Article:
When initiation of new major assets are being scoped and planned, it’s vital to obtain input from operations and maintenance (O&M) teams on in-service requirements of the assets, or O&M risk complications and problems lasting as long as decades. So how do you plan for future operation and maintenance needs before an asset has even commenced its working life? Dr Zahra Jabiri, Operational Asset Assessments Manager for Western Power explains the process they have successfully adopted and provides some strategies and tips you can simply and easily adopt in your organisation.
It goes without saying that when an asset is installed, it should be in a good, healthy condition ready to start life in the field. That is, free of defects and fit for purpose. At this point, it is often assumed that the O&M teams will not have any impediments or issues managing the equipment in the future.
Managing an asset is a cradle-to-grave process, starting at the initial concept, through planning and design stages, and continuing to the asset use (O&M) and disposal. Usually with a 10% to 90 % ratio in asset life (10% of asset life is in pre-O&M stage and 90% in O&M).
Therefore it is vital in planning and design stage to recognise cradle to grave asset requirements, know what type of machinery and equipment are going to be used for operation and maintenance of the asset, what type of access is required to ensure worker safety, and optimise asset unavailability impact on the business. For example, the extent and duration of outage/shutdown required, is there an efficient connection point which can be accessed via a safe platform? Will the maintenance team have line of sight and the physical access necessary to tend to any emergency breakdowns?
Can the equipment be carried by one person, or does it require more resources?
Three Practical Tips
1) The 10% / 70% Rule
Design managers need to talk with maintenance managers at the outset, and see how they can work together as joint stakeholders. Consider a program where there is an operations/maintenance representative providing input to the design when the design is at early stage (approximately 10% through its design life), and again at 70% design completion. This ensures the opportunity to raise concerns at the most appropriate times. The 10% / 70% rule considers that if the review is done too early it’s probably not the right time; if they leave it to the end it can be difficult to change the design.
2) Get Demos and O&M Manuals from Manufacturers
This is ideal so operations and maintenance people can test products out. It’s a good way to raise awareness of some of the issues early on and the people who are going to look after this asset can ask the questions. For example:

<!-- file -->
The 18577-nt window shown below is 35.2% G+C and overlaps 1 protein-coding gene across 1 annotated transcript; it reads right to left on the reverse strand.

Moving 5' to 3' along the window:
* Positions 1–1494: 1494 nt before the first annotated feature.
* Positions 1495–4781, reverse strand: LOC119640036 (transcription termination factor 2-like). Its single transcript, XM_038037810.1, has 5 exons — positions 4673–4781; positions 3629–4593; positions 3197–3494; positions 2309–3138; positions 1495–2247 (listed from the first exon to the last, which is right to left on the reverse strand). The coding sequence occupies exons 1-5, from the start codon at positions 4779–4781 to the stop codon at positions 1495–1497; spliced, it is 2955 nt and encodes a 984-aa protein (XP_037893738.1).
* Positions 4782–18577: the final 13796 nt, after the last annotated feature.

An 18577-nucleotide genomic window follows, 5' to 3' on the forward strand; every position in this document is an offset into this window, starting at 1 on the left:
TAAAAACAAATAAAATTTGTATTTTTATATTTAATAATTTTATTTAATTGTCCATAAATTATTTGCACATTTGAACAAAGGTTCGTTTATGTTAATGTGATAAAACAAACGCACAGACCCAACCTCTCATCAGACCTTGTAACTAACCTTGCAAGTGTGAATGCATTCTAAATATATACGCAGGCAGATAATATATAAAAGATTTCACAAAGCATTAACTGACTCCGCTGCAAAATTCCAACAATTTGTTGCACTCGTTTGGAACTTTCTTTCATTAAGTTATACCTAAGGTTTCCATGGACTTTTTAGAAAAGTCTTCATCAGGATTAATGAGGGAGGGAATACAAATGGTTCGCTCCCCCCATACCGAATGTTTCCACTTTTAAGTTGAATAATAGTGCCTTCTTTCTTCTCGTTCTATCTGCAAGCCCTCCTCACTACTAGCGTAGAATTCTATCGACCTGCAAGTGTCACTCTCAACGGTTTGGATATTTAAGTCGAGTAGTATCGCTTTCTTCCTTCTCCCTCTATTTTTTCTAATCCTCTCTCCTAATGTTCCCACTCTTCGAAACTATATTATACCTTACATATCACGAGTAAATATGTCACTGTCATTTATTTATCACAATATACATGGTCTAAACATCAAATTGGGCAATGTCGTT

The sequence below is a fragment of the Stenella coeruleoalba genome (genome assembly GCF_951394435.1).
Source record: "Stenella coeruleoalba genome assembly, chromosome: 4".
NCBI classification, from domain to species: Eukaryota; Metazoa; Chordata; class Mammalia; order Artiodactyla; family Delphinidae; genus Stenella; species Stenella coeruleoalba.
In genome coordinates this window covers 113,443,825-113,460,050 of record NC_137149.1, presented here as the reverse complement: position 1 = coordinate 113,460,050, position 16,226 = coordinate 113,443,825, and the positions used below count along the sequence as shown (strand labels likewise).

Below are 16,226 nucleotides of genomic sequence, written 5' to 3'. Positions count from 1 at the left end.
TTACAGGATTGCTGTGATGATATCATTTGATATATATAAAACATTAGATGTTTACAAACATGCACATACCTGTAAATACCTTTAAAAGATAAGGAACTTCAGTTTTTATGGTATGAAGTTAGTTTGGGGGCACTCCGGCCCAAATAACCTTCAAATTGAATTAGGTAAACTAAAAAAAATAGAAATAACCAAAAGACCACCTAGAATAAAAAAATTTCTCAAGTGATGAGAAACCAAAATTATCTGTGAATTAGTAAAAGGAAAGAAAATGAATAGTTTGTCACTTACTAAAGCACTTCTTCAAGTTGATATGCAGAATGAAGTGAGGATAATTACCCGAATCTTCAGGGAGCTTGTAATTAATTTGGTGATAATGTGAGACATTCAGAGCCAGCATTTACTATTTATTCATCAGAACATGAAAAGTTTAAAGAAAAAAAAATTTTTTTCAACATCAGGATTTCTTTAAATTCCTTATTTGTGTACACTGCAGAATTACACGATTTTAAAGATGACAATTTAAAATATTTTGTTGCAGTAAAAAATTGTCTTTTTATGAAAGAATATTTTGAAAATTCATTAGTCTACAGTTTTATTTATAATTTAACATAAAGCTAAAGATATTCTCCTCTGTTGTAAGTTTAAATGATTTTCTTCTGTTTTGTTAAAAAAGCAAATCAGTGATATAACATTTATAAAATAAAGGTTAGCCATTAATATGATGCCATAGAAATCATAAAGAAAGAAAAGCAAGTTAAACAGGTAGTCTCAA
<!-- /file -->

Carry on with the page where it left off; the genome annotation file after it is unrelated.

- “How many people with what skill levels do we need to do maintenance?”
- “What type of tools do we need?”
- “Is there any need for additional training?”
- “Are the O&M manuals readable and easy to understand, supported with part numbers and photos?”
- “What are the spare maintenance and emergency parts?”
- “What are the ergonomic features of the asset i.e. how to make a piece of equipment lighter so it can be carried by one person instead of two?”
This is also an opportunity for the manufacturer to answer, investigate and also come with alternative solutions to meet the business needs upfront with usually no or less expensive cost to the business.
3) Improve Communication and Awareness
We need to be aware of the long-term impacts of the decisions that we make at the planning, design, or construction phase of the asset. It’s going to stay with the business for potentially decades so awareness of potential long-term impact is vital. The awareness can be promoted via proper feedback on constraints, challenges and opportunities observed in O&M of the asset, to up-front decision makers. For example, site meetings with people from design to listen to the challenges faced by the operations and maintenance people looking after the assets. Something as simple as the location of access and isolation points in a site, which can be changed to save the maintenance team hours every time they need access; or communication of paternal failures due to design implications.
Dr Zahra Jabiri is an Operational Asset Assessments Manager for Western Power (AUS) and past speaker at Mainstream Conference. Mainstream is a vibrant community where asset management leaders and teams come together to share knowledge, experience and innovation. Find out more about the conference here.
Image courtesy of Idea go at FreeDigitalPhotos.net